Top 20 Misused (and Mistreated) Words

Jan 17, 2008 | Grammar and Usage, Proofreading

Top 20 Misused (and Mistreated) Words

Updated June 2023

At Writer’s Relief, our proofreading staff keeps a sharp eye out for commonly misused words and phrases, and we’ve compiled a list of the trickiest top 20 misused words for easy reference. Learn the differences between these words to improve your writing!

Accept or Except
: to receive; to answer positively
except: not including; everything but

Anxious or Eager
: worried/nervous
eager: excited/looking forward to

Affect or Effect
: to pretend; to influence
effect: a result

Assure or Ensure or Insure
: to make certain (such as with a person)
ensure: to make sure (such as with a thing)
insure: to provide or obtain insurance

Beside or Besides
: at the side of
besides: in addition to

Between or Among
: two items that are related
among: three or more things related
**Note: According to Gregg Reference Manual, “Ordinarily, use between when referring to two persons or things and among when referring to more than two persons or things.

And: Use between with more than two persons or things when they are being considered in pairs as well as in a group.”

Choice or Choose or Chose
: a decision or an option
choose: to make a decision
chose: past tense of choose

Compliment or Complement
: to praise
complement: something that completes

Farther or Further
: literal or physical distance
further: to a greater extent

Fewer or Less
: comparative with plural items
less: items that are singular

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Imply or Infer
imply: to suggest
infer: to deduce

Its or It’s
: possessive form of it
it’s: contraction for it is or it has

Lay or Lie
: to place, which is always followed by an object
lie: to recline
**For present tense only. Tip: If you can replace the word in question with put, then use lay. For more on this issue, read When To Use Lie Or Lay.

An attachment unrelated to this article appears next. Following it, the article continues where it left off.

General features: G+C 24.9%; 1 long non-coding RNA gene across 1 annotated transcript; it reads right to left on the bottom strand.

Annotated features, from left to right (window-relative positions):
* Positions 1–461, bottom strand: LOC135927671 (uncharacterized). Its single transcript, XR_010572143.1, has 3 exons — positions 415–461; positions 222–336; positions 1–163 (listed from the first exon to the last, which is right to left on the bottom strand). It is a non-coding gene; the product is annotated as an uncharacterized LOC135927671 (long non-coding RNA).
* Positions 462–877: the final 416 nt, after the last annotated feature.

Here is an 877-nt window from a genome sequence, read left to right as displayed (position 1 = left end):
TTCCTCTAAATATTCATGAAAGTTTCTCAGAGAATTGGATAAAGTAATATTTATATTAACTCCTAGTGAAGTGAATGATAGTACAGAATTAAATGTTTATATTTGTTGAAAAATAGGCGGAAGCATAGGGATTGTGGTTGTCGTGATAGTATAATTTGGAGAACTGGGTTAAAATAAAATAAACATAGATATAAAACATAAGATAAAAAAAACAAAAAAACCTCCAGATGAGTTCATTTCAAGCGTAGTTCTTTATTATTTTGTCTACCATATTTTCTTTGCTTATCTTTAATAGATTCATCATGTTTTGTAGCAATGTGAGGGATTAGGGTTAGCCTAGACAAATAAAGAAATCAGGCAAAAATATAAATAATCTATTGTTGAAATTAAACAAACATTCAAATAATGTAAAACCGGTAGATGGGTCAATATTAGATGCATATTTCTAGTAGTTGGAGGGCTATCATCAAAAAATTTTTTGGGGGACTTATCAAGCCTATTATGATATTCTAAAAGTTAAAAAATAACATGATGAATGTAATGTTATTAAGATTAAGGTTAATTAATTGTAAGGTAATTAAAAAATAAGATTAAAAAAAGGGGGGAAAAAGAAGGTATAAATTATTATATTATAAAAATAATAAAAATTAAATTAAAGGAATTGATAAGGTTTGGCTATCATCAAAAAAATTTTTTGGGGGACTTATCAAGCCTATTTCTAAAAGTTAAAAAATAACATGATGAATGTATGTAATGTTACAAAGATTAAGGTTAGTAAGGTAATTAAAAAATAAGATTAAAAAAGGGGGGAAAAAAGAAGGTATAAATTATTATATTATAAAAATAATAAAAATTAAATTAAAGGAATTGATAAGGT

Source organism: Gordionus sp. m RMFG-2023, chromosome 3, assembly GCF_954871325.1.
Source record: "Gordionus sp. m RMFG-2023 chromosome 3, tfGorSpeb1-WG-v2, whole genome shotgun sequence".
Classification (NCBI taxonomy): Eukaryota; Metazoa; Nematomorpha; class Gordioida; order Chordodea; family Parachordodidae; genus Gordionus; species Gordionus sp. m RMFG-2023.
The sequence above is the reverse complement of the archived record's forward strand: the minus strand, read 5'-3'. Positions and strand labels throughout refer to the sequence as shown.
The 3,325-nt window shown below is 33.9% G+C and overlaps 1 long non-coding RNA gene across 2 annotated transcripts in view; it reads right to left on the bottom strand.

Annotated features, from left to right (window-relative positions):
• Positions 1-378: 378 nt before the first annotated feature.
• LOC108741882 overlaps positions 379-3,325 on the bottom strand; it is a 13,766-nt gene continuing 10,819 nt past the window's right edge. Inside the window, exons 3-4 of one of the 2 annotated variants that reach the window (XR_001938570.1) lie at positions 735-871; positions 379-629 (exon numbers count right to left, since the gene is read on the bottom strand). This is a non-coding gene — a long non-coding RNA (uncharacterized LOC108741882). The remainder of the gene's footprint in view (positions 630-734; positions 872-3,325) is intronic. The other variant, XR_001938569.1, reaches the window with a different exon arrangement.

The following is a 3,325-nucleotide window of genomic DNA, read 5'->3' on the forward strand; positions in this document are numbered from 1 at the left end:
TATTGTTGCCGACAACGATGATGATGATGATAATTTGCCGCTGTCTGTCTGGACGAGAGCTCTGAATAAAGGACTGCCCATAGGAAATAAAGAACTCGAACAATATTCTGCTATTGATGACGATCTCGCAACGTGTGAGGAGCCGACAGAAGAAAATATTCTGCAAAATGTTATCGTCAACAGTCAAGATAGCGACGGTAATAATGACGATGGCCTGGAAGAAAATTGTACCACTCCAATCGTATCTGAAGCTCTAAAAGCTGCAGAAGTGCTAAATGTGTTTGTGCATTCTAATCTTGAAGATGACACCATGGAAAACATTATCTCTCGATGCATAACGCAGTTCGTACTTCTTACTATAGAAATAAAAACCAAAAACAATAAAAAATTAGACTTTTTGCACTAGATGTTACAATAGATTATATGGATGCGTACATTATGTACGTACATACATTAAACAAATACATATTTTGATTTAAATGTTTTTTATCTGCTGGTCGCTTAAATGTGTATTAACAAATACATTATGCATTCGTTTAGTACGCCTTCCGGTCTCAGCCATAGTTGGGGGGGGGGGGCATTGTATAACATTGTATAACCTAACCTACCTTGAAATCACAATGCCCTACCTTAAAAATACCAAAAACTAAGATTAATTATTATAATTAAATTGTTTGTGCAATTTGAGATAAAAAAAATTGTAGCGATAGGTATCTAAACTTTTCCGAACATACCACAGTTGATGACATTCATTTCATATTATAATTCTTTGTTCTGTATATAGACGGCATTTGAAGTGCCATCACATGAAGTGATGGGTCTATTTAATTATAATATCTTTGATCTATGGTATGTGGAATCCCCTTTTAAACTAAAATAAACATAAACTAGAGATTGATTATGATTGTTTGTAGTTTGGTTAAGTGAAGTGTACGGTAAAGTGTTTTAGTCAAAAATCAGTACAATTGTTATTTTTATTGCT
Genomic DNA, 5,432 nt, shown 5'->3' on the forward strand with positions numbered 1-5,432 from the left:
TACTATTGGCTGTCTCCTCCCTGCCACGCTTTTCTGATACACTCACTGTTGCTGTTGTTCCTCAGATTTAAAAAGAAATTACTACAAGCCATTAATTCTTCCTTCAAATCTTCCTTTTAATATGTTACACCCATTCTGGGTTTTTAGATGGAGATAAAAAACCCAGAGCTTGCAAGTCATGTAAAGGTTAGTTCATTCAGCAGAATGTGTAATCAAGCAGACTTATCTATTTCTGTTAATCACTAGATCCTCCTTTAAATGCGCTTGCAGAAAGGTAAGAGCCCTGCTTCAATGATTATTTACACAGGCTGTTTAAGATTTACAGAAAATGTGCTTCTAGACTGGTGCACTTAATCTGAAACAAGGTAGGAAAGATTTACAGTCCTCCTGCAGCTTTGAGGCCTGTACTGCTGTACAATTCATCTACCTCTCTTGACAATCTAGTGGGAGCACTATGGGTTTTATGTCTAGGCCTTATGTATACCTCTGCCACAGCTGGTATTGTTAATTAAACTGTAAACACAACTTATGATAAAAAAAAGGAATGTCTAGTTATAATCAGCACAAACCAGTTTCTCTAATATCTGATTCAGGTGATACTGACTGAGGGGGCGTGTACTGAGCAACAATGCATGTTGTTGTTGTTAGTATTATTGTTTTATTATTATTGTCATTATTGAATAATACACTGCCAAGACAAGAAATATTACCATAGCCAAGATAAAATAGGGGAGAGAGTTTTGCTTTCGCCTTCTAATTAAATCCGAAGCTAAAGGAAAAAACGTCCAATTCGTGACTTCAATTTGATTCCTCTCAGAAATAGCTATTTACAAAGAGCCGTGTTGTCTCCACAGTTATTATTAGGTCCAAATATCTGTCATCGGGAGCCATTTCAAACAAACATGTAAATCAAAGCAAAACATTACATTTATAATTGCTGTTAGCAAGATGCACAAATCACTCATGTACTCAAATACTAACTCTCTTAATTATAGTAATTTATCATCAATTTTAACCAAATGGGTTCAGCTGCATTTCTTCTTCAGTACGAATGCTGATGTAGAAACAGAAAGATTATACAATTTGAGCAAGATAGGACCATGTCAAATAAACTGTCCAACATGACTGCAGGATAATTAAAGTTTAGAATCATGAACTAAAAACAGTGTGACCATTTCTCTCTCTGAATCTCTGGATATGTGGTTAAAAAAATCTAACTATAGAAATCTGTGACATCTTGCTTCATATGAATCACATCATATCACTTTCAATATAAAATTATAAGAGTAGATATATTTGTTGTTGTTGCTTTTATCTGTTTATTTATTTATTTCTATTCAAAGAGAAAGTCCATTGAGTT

Nauseated or Nauseous
: not feeling well
nauseous: disgust

Set or Sit
In general, set refers to an object (“Set the materials down on the table”) and sit does not (“She sat for an hour, waiting for the bus”).

That Or Which
–“Which” is frequently used to introduce a nonrestrictive clause, a phrase that isn’t necessary or supplies additional information and is usually set off by commas.
For example: The burned CD, which she received from a friend, wasn’t as great of quality as the original from a music store.
–“That” is used for introducing restrictive clauses that refer to things, phrases that ARE essential to the meaning of the rest of the sentence.
For example: The CD that consists of all of the band’s top-ten singles is her favorite.

That vs. Who or Whom
In most cases, “who/whom” is the standard form when referring to human beings, especially in regard to an individual person. “That” is used when referring back to a class, species, or type. “Which” should never be used in reference to humans.

A correct example with “who”: She goes to the hairstylist who is the best.

A correct example with “that”: He is the type of hairstylist that should charge more because he is the best.

Their or There or They’re
their: possessive form of they
there: in or at that place
they’re: contraction for they are

Whose or Who’s
: possessive form of which, who
who’s: contraction for who is

Your or You’re
: possessive form of you; belonging to you
you’re: contraction for you are

Fiction writers, take note: When reviewing your final drafts, pay particular attention to tricky words such as these. If you still have doubts about correct word choice and usage, Writer’s Relief proofreaders will be happy to help. We’ll make sure your creative writing is error-free and your word choices are appropriate. For more on this, read Commonly Confused Words, List Of Confusing Words And Homonyms, or Odds and Ends–More Confusing Words.

After you’ve written several thousand more words (and edited, proofread, and rewritten to perfection), the next most important element of getting your completed story, poem, or novel published is submitting to the right markets! The research experts at Writer’s Relief can help you pinpoint the best literary agents or journals for your work. Learn more about our services and submit your work to our Review Board today!